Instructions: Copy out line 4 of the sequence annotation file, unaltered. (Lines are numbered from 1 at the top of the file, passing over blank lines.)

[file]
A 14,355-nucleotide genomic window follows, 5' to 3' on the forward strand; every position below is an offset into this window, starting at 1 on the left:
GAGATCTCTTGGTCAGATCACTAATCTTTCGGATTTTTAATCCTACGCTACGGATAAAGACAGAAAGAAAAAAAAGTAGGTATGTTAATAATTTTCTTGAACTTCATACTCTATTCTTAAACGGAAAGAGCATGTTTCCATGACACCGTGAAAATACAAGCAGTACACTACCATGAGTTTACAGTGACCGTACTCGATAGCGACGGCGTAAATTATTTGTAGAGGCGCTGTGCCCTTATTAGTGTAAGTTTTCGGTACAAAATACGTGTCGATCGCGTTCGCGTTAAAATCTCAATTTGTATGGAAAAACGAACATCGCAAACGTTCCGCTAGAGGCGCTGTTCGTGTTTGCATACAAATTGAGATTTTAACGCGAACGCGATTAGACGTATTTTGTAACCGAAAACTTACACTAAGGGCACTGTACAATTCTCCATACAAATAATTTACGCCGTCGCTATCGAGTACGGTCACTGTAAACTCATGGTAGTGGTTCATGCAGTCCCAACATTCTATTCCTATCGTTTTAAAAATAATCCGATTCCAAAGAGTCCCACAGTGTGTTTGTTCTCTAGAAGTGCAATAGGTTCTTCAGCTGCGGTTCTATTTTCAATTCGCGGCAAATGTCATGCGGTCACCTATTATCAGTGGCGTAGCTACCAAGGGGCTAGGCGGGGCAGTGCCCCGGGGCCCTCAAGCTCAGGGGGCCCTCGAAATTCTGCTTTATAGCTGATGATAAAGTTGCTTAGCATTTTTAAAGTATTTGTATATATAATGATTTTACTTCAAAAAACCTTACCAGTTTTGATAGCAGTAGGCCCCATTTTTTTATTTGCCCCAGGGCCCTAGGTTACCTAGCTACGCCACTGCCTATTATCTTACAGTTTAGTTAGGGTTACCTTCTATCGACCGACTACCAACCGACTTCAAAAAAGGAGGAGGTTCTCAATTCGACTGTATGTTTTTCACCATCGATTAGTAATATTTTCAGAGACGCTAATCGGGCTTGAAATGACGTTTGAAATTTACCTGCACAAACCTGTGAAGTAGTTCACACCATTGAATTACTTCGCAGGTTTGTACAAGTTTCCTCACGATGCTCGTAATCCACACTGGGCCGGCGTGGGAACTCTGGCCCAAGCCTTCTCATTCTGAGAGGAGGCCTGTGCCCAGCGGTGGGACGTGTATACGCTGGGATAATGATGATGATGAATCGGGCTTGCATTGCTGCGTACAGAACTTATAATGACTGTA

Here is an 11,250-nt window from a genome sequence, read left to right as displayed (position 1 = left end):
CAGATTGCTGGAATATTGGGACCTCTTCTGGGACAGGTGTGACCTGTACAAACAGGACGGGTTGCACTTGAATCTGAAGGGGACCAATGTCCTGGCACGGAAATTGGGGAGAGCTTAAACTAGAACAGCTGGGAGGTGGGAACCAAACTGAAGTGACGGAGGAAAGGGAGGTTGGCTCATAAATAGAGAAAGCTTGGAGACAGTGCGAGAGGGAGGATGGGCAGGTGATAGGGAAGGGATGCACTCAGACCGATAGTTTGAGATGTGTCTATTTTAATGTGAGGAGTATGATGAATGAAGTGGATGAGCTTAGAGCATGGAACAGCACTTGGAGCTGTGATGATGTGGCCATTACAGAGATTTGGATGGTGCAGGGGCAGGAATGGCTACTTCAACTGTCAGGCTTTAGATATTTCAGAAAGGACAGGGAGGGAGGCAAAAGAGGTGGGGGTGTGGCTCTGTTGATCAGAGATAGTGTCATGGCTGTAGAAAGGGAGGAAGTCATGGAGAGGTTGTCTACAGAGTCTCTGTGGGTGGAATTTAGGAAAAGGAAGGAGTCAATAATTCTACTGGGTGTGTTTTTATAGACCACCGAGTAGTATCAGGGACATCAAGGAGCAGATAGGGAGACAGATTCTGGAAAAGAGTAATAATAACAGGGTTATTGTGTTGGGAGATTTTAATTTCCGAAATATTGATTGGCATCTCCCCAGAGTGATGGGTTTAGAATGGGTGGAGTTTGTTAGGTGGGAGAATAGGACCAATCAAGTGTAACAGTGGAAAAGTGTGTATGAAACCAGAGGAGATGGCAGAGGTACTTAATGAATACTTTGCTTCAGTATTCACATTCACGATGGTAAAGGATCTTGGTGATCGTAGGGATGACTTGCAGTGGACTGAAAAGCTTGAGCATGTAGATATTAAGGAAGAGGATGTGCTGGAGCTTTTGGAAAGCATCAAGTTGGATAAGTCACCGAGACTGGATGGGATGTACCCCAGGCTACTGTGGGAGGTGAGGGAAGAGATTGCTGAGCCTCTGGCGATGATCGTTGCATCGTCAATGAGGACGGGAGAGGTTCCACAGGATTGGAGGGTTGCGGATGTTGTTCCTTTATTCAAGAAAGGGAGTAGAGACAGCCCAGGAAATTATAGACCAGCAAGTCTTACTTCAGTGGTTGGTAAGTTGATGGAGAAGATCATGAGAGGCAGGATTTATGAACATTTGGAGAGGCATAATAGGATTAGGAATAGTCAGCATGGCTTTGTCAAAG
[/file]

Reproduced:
CAGATTGCTGGAATATTGGGACCTCTTCTGGGACAGGTGTGACCTGTACAAACAGGACGGGTTGCACTTGAATCTGAAGGGGACCAATGTCCTGGCACGGAAATTGGGGAGAGCTTAAACTAGAACAGCTGGGAGGTGGGAACCAAACTGAAGTGACGGAGGAAAGGGAGGTTGGCTCATAAATAGAGAAAGCTTGGAGACAGTGCGAGAGGGAGGATGGGCAGGTGATAGGGAAGGGATGCACTCAGACCGATAGTTTGAGATGTGTCTATTTTAATGTGAGGAGTATGATGAATGAAGTGGATGAGCTTAGAGCATGGAACAGCACTTGGAGCTGTGATGATGTGGCCATTACAGAGATTTGGATGGTGCAGGGGCAGGAATGGCTACTTCAACTGTCAGGCTTTAGATATTTCAGAAAGGACAGGGAGGGAGGCAAAAGAGGTGGGGGTGTGGCTCTGTTGATCAGAGATAGTGTCATGGCTGTAGAAAGGGAGGAAGTCATGGAGAGGTTGTCTACAGAGTCTCTGTGGGTGGAATTTAGGAAAAGGAAGGAGTCAATAATTCTACTGGGTGTGTTTTTATAGACCACCGAGTAGTATCAGGGACATCAAGGAGCAGATAGGGAGACAGATTCTGGAAAAGAGTAATAATAACAGGGTTATTGTGTTGGGAGATTTTAATTTCCGAAATATTGATTGGCATCTCCCCAGAGTGATGGGTTTAGAATGGGTGGAGTTTGTTAGGTGGGAGAATAGGACCAATCAAGTGTAACAGTGGAAAAGTGTGTATGAAACCAGAGGAGATGGCAGAGGTACTTAATGAATACTTTGCTTCAGTATTCACATTCACGATGGTAAAGGATCTTGGTGATCGTAGGGATGACTTGCAGTGGACTGAAAAGCTTGAGCATGTAGATATTAAGGAAGAGGATGTGCTGGAGCTTTTGGAAAGCATCAAGTTGGATAAGTCACCGAGACTGGATGGGATGTACCCCAGGCTACTGTGGGAGGTGAGGGAAGAGATTGCTGAGCCTCTGGCGATGATCGTTGCATCGTCAATGAGGACGGGAGAGGTTCCACAGGATTGGAGGGTTGCGGATGTTGTTCCTTTATTCAAGAAAGGGAGTAGAGACAGCCCAGGAAATTATAGACCAGCAAGTCTTACTTCAGTGGTTGGTAAGTTGATGGAGAAGATCATGAGAGGCAGGATTTATGAACATTTGGAGAGGCATAATAGGATTAGGAATAGTCAGCATGGCTTTGTCAAAG